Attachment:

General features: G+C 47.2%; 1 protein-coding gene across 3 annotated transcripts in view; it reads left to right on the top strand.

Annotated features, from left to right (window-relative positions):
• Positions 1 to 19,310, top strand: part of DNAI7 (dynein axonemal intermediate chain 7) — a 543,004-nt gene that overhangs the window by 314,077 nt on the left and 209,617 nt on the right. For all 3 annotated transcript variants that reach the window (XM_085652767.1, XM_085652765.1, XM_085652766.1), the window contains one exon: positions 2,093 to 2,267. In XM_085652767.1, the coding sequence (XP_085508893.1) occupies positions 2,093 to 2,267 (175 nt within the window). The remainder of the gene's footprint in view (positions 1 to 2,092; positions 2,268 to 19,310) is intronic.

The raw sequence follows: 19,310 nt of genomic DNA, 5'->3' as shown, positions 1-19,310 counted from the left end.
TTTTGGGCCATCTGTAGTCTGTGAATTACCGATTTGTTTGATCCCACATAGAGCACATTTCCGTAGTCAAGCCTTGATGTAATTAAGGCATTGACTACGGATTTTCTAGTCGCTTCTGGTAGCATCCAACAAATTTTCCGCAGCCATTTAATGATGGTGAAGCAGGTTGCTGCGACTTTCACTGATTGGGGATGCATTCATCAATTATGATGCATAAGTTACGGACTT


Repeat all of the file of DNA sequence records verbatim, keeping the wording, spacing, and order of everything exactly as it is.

General features: G+C 47.2%; 1 protein-coding gene across 3 annotated transcripts in view; it reads left to right on the top strand.

Annotated features, from left to right (window-relative positions):
• Positions 1 to 19,310, top strand: part of DNAI7 (dynein axonemal intermediate chain 7) — a 543,004-nt gene that overhangs the window by 314,077 nt on the left and 209,617 nt on the right. For all 3 annotated transcript variants that reach the window (XM_085652767.1, XM_085652765.1, XM_085652766.1), the window contains one exon: positions 2,093 to 2,267. In XM_085652767.1, the coding sequence (XP_085508893.1) occupies positions 2,093 to 2,267 (175 nt within the window). The remainder of the gene's footprint in view (positions 1 to 2,092; positions 2,268 to 19,310) is intronic.

The raw sequence follows: 19,310 nt of genomic DNA, 5'->3' as shown, positions 1-19,310 counted from the left end.
TTTTGGGCCATCTGTAGTCTGTGAATTACCGATTTGTTTGATCCCACATAGAGCACATTTCCGTAGTCAAGCCTTGATGTAATTAAGGCATTGACTACGGATTTTCTAGTCGCTTCTGGTAGCATCCAACAAATTTTCCGCAGCCATTTAATGATGGTGAAGCAGGTTGCTGCGACTTTCACTGATTGGGGATGCATTCATCAATTATGATGCATAAGTTACGGACTT